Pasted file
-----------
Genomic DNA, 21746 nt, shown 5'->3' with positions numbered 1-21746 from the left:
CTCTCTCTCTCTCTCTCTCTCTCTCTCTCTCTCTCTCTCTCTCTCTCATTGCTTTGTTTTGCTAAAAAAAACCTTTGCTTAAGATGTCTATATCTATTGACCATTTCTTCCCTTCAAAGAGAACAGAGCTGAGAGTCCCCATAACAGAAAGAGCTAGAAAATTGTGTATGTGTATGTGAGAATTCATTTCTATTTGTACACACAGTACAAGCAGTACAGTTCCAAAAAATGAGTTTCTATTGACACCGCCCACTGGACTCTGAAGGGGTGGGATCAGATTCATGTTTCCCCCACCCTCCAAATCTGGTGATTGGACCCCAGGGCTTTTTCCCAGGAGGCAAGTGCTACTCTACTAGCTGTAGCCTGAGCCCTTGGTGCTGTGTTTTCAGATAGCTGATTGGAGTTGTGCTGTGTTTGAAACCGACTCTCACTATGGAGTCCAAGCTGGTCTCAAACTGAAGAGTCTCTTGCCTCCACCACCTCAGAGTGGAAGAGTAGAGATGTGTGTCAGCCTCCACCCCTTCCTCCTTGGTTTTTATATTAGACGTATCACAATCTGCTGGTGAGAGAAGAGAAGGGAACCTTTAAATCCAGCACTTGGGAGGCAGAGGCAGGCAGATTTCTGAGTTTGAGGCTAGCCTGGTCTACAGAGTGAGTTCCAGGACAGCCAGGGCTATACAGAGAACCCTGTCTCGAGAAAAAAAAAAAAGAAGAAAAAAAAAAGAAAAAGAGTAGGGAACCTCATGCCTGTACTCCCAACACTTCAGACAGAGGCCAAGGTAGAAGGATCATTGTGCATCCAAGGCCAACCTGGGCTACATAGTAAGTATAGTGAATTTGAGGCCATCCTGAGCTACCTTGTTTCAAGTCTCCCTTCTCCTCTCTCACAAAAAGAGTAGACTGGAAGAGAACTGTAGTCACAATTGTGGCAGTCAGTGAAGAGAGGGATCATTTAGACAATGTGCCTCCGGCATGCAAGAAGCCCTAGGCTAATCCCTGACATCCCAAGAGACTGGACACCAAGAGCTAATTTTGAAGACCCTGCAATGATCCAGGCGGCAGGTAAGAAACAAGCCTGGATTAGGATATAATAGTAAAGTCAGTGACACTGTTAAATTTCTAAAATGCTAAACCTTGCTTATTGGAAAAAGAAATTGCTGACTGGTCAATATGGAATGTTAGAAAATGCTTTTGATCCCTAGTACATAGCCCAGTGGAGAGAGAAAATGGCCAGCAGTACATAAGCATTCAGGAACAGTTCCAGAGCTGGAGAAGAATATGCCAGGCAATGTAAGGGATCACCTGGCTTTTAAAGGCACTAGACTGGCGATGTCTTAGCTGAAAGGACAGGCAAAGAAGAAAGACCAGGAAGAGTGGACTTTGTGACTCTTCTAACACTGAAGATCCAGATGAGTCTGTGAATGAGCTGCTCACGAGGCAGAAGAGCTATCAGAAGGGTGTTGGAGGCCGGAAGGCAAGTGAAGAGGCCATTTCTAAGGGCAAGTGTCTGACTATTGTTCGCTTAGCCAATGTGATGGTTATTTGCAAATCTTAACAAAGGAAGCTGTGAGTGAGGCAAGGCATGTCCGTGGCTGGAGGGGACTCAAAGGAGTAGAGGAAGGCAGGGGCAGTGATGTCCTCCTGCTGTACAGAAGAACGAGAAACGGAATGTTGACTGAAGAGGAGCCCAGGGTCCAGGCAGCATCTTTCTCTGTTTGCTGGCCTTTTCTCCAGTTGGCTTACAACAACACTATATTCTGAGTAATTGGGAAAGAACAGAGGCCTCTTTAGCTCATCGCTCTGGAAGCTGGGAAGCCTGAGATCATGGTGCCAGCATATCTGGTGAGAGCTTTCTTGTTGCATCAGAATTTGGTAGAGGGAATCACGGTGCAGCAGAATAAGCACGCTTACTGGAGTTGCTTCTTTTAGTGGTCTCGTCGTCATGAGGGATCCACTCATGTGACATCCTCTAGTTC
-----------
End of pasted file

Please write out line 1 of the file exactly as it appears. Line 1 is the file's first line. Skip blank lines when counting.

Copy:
Genomic DNA, 21746 nt, shown 5'->3' with positions numbered 1-21746 from the left: